Lyxor Epsilon Global strategy outflanks benchmarks amid CTA reversal

Financial data

The Lyxor Epsilon Global Trend Fund, Metori Capital’s long-running systematic managed futures strategy, remains well up in 2020, comfortably outperforming CTA benchmarks as trend-following hedge funds were caught out by reversals across across FX, commodities and equities in recent weeks.

Epsilon Global Trend has gained 7.7 per cent over the nine-month period since the start of January, despite sliding 0.63 per cent in September. Its volatility level remains under 8 per cent. By comparison, the SG Trend Index, which measures the net daily rate of return for a pool of trend following hedge funds, slumped more than 2.5 per cent last month, and overall has lost some 1.91 per cent on a year-to-date basis.

The strategy, whose statistical, price-based computer-driven model trades around 40 markets, added 0.3 per cent from fixed income positions last month. Positive performance in its longs in Italian bonds outstripped losses from shorts in Euribor and German bonds.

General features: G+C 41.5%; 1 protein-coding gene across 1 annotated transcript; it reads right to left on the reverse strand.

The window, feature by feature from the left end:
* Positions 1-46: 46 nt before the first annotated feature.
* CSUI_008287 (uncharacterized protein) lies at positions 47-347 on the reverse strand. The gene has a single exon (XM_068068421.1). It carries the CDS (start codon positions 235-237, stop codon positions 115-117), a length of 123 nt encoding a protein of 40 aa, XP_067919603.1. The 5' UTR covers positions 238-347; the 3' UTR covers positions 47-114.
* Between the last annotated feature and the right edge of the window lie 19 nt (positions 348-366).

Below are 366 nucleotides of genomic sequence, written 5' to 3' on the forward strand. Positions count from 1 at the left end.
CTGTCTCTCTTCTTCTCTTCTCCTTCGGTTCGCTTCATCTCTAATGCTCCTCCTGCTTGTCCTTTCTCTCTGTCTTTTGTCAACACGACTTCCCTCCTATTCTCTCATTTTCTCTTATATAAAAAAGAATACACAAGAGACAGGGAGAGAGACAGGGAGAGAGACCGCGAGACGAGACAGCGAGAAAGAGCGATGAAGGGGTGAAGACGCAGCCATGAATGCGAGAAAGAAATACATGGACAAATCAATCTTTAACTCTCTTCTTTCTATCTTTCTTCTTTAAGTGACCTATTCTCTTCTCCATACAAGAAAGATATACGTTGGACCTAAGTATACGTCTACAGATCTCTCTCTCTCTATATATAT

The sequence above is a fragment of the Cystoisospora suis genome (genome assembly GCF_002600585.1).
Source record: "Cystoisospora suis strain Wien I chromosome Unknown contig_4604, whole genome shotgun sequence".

But the strategy’s equities portfolio suffered a 0.8 per cent slide, as FX positions slumped 0.4 per cent.

Its equities losses stemmed mainly from faltering long positions on the S&P 500 and Nasdaq, as US stocks suffered their first monthly fall since March’s crash, though the strategy registered small gains on Japanese equities.

In FX, as the dollar rose to outflank most major currencies in September, the strategy’s short emerging currency gains were ultimately outweighed by losses on short USD vs G10 (EUR and CHF) positions, and a long EUR against JPY bet.

In a note, Metori pointed to renewed concerns about the economic impact of the coronavirus crisis, along with weak inflation, and growing uncertainty over the US election as driving downward pressure on European bond yields.

“Covid-19, renewed economic turmoil and geopolitical uncertainty remained key drivers in September,” Metori observed.

“Investors focused on the potential for a broader stimulus package from Congress, while concerns about a second wave of coronavirus infections hampered Europe’s recovery and doubts over Brexit trade deal stepped to the fore.”